Protea caffra Meisn.

Common Sugar Bush (English); Gewone Suikerbos (Afrikaans); isiQalaba (Zulu, Xhosa)

Protea caffra

The genus is named for the Greek sea-god Proteus who could change into many different shapes. The name refers to the great diversity within the genus. The specific name derives from an old name for eastern and central regions of South Africa, Kaffraria, where the plant originates.

The common sugar bush is one of three proteas which occur in the Witwatersrand area. It is the most widely distributed protea in South Africa and may be found in grassland and woodland throughout Gauteng, in parts of Kwazulu Natal, Lesotho, Northern Province, Mpumalanga, the Eastern Cape as far south as the Katberg mountains and in Zimbabwe. It is usually found growing in large colonies especially on rocky ridges.

Protea caffraIt grows as a shrub or small tree with a somewhat rounded crown and is common in the natural areas of the botanical garden. The grey-green leaves are elongated with nearly parallel sides. They are leathery in texture and may be up to 250mm in length.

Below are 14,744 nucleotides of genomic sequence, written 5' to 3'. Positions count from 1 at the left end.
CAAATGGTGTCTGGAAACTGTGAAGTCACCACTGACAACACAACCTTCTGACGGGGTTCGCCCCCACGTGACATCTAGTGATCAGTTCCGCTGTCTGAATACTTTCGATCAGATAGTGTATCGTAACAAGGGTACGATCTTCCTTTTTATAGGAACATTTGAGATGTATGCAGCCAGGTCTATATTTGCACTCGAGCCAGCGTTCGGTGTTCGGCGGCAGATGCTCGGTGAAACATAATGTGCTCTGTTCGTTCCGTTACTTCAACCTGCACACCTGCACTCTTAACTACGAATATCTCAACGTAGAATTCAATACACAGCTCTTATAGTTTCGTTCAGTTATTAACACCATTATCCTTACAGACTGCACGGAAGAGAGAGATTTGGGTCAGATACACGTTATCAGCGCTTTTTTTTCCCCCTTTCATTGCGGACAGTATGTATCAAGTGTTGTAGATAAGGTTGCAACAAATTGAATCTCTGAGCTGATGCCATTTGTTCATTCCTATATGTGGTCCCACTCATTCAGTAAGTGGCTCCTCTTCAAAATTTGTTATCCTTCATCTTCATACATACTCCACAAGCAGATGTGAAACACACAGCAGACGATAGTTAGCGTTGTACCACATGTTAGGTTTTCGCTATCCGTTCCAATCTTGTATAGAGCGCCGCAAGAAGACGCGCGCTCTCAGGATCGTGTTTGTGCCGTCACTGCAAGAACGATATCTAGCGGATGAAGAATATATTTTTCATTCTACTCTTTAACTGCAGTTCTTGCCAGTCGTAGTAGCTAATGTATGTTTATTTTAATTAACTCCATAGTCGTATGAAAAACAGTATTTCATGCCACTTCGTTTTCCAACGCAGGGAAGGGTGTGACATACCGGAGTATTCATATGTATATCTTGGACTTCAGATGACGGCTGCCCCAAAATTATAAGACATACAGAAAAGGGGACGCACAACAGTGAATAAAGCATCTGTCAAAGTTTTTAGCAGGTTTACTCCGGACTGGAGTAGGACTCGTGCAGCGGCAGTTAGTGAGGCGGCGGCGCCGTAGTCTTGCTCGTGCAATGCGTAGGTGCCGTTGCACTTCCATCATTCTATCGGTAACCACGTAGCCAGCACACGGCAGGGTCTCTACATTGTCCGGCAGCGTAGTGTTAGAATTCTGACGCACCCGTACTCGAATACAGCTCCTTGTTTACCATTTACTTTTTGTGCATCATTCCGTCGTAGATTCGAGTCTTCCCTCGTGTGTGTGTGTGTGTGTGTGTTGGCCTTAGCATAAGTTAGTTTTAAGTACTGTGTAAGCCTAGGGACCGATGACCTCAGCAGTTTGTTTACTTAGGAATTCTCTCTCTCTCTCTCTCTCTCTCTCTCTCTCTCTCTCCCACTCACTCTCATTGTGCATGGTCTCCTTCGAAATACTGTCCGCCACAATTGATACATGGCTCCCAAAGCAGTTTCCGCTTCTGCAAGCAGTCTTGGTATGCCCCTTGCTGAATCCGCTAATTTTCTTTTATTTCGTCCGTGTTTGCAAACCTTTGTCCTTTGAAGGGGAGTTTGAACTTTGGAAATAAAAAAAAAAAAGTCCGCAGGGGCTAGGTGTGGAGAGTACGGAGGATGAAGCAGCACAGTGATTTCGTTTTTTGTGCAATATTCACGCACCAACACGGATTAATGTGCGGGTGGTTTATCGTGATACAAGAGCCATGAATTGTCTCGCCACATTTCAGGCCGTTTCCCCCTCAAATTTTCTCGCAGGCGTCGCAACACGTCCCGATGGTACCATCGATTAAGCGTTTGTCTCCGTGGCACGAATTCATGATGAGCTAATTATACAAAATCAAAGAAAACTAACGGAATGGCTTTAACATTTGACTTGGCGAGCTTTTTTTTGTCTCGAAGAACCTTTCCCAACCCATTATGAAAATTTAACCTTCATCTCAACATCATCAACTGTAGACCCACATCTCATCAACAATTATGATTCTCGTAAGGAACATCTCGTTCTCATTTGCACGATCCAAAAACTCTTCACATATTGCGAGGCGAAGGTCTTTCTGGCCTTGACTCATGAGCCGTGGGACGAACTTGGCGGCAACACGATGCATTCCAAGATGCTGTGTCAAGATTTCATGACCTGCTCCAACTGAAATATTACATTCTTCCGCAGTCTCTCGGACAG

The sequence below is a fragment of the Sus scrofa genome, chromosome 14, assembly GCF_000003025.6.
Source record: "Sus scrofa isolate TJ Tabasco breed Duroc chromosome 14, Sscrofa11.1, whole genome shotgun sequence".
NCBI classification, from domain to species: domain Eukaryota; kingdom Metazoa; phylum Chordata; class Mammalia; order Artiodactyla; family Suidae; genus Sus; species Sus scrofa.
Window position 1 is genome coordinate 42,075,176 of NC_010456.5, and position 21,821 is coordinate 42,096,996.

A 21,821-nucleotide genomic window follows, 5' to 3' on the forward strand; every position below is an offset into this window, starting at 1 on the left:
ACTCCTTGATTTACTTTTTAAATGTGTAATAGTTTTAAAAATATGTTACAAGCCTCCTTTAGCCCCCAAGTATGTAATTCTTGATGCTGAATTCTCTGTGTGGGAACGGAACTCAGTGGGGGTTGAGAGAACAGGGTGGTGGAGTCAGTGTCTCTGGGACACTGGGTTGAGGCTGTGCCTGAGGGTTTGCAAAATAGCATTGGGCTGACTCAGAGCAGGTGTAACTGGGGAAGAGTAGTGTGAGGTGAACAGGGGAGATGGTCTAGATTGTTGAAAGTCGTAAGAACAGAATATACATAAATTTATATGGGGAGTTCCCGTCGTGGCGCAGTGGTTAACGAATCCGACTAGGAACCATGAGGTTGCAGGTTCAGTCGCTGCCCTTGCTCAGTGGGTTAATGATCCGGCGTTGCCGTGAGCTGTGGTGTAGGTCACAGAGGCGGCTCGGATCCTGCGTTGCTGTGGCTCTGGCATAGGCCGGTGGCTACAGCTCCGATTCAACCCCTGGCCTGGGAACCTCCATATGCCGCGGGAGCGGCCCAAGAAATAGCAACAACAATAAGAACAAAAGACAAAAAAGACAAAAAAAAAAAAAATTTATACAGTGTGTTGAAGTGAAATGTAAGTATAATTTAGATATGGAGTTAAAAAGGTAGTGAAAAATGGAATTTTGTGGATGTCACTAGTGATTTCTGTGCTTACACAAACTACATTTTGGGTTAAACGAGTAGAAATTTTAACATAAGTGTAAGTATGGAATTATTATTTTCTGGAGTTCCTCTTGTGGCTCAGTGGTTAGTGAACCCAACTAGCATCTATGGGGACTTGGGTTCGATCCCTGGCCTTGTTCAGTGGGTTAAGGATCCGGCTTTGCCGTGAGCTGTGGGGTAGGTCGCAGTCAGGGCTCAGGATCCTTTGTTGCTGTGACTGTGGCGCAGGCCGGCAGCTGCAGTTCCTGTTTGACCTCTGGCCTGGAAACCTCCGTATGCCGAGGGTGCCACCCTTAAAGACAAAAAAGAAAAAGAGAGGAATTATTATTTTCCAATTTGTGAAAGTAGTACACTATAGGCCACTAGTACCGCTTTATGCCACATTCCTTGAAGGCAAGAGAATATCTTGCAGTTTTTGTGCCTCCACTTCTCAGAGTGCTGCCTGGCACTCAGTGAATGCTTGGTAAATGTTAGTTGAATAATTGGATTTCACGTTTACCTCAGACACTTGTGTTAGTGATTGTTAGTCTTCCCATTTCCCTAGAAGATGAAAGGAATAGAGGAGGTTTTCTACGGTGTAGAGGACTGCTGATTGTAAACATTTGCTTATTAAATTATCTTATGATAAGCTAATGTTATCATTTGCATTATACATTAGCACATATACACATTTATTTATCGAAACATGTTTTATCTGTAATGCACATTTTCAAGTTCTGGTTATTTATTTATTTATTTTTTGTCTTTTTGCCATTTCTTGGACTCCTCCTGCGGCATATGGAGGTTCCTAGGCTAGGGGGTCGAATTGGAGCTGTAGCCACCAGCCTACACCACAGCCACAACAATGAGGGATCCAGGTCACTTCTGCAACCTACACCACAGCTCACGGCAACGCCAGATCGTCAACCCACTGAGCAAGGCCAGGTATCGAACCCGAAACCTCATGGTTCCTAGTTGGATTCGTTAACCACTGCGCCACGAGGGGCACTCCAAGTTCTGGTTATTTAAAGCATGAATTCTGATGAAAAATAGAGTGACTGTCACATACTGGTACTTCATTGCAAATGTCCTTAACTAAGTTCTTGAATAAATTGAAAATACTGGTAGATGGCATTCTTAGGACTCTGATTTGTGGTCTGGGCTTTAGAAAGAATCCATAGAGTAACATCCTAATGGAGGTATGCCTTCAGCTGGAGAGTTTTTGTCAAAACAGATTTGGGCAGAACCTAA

Protea caffraThe flower heads (which may be mistaken for individual flowers) can be borne singly or in clusters. They reach up to 80mm in diameter with the outer bracts (resembling petals) varying from reddish to pink or cream in colour. Many tiny, single flowers are clustered together in the flower head. When pollinated each flower forms a small nut which is covered in rich reddish brown hairs.

The thick bark has a chunky, corky texture. It protects the mature plant from the fires that are essential to the maintenance of the grasslands in which the common sugar bushes grow.
Caterpillars of Capys penningtoni (Pennington's protea) and Capys disjunctus butterflies feed on the flowerbuds. The copious nectar (from which the plant derives its common name - sugarbush) attracts birds and insects such as beetles which pollinate the flowers.

Growing Protea caffra

Cultivation has so far proven to be difficult. The germination of seed in cultivation is possible, however, transplanting quickly kills the seedlings.
Mature sugarbushes in gardens where the original, natural vegetation has been retained also eventually succumb. This may be due to the disturbance of the roots, too much water and sensitivity to fertilisers. It is best to avoid any cultivation around the base of the plant.

The bark is used reportedly used for medicinal purposes.

Alice Aubrey
Witwatersrand National Botanical Garden
January 2001

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